Different cultures deal with death in different ways. In Mexico, of course, there is a special day for the departed – Dia de los Muertos, or Day of the Dead. But then Mexico has a special day for every type of person, living or dead. The English method is simpler. A short service, then back home for some triangle sandwiches and crisps and a few beers. Then back to work.
Although that’s the short story. Wherever you walk in Britain you’ll see an inviting bench, ready to take the weight off your feet. The longer you’ve been walking, the more inviting it is. Benches are every where. Town centres, woodlands, along paths, in gardens. Everywhere. And most of them will have a small rectangular metal plaque. Upon which is a dedication to a loved on. It’s a memorial and a seat. We are such a practical bunch, us Brits.
I never met Bill. But what a great name. It was a fine view too. I always read the plaques. It’s funny to think that there’s a life long story behind each one of them. Many of them mention how the person used to love sitting there for hours. I sometimes can’t help but be grateful they’re gone, or they’d be sitting there still, leaving no place for me to rest my weary bones. I used to wonder how you go about getting a memorial on a bench. So I ‘googled’ it. It’s a council run thing, unsurprisingly. In Bournemouth you dial 01202 451781 an go for option 1.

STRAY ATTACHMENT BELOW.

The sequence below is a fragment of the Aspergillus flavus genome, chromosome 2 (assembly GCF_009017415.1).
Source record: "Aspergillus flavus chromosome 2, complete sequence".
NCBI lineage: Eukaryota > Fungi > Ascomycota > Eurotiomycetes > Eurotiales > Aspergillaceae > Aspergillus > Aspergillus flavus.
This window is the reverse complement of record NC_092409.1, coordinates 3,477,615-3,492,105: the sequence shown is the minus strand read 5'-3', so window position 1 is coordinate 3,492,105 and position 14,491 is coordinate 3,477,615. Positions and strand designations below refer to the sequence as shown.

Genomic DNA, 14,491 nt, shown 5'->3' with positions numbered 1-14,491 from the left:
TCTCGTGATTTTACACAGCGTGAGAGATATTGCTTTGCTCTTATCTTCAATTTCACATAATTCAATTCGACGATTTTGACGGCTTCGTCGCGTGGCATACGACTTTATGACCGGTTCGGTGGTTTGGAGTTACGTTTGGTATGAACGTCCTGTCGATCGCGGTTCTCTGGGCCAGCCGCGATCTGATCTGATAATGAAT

I’d like a bench with a plaque in my memory one day. Preferably a day quite some time from now, if possible. Does Bournemouth Council allow a little wit or sarcasm on the plaques? I’m guessing ‘stabbed to death with a spoon here whilst admiring the view’ is probably out of the question, although it would be fun to spook a few people. Humourous plaques do exist though, as can be seen here, here and here.
Where should my bench be? Perhaps along Gloucester Road in London. Or across from the British Museum. Both great places to sit and people watch. But no, I think if I am going to sit anywhere for a long time, it should be in Mexico DF. Where the sun shines its warm rays on the city every day of the year. Near the Obregon monument would be nice. Or along Reforma, maybe? No, my preference would be Avenida Alvaro Obregon. My favourite street in the whole city.
I don’t need the plaque to say anything much. It could state how much I always liked a shapely Latina derrière. Lechery beyond the grave appeals to me. But it should certainly be in English, just to bewilder the locals. Gary Denness, 19.10.1972 – 20.10.2073. Lived past a hundred and still never saw England win a bloody World Cup. Such is life. The dates are by far the most important thing…